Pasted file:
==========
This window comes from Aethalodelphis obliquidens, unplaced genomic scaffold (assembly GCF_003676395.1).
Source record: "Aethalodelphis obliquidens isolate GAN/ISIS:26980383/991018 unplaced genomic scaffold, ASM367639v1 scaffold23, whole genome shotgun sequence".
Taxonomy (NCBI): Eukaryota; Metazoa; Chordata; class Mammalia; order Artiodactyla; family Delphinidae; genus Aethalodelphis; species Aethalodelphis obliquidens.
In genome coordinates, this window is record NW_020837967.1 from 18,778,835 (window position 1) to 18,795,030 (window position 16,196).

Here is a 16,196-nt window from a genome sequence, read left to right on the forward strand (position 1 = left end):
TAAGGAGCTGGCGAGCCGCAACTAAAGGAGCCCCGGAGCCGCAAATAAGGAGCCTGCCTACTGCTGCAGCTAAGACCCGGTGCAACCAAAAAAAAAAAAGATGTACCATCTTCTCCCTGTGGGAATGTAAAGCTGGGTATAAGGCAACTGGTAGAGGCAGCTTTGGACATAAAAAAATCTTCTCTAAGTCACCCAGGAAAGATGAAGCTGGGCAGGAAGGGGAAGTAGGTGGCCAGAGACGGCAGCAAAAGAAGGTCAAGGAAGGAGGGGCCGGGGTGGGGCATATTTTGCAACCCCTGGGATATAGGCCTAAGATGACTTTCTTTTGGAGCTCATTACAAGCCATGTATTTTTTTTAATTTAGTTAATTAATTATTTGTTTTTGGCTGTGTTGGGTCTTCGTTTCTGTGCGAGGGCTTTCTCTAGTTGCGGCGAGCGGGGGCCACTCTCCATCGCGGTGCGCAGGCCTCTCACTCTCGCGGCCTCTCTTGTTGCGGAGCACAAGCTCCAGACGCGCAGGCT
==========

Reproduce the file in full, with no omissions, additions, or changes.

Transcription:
This window comes from Aethalodelphis obliquidens, unplaced genomic scaffold (assembly GCF_003676395.1).
Source record: "Aethalodelphis obliquidens isolate GAN/ISIS:26980383/991018 unplaced genomic scaffold, ASM367639v1 scaffold23, whole genome shotgun sequence".
Taxonomy (NCBI): Eukaryota; Metazoa; Chordata; class Mammalia; order Artiodactyla; family Delphinidae; genus Aethalodelphis; species Aethalodelphis obliquidens.
In genome coordinates, this window is record NW_020837967.1 from 18,778,835 (window position 1) to 18,795,030 (window position 16,196).

Here is a 16,196-nt window from a genome sequence, read left to right on the forward strand (position 1 = left end):
TAAGGAGCTGGCGAGCCGCAACTAAAGGAGCCCCGGAGCCGCAAATAAGGAGCCTGCCTACTGCTGCAGCTAAGACCCGGTGCAACCAAAAAAAAAAAAGATGTACCATCTTCTCCCTGTGGGAATGTAAAGCTGGGTATAAGGCAACTGGTAGAGGCAGCTTTGGACATAAAAAAATCTTCTCTAAGTCACCCAGGAAAGATGAAGCTGGGCAGGAAGGGGAAGTAGGTGGCCAGAGACGGCAGCAAAAGAAGGTCAAGGAAGGAGGGGCCGGGGTGGGGCATATTTTGCAACCCCTGGGATATAGGCCTAAGATGACTTTCTTTTGGAGCTCATTACAAGCCATGTATTTTTTTTAATTTAGTTAATTAATTATTTGTTTTTGGCTGTGTTGGGTCTTCGTTTCTGTGCGAGGGCTTTCTCTAGTTGCGGCGAGCGGGGGCCACTCTCCATCGCGGTGCGCAGGCCTCTCACTCTCGCGGCCTCTCTTGTTGCGGAGCACAAGCTCCAGACGCGCAGGCT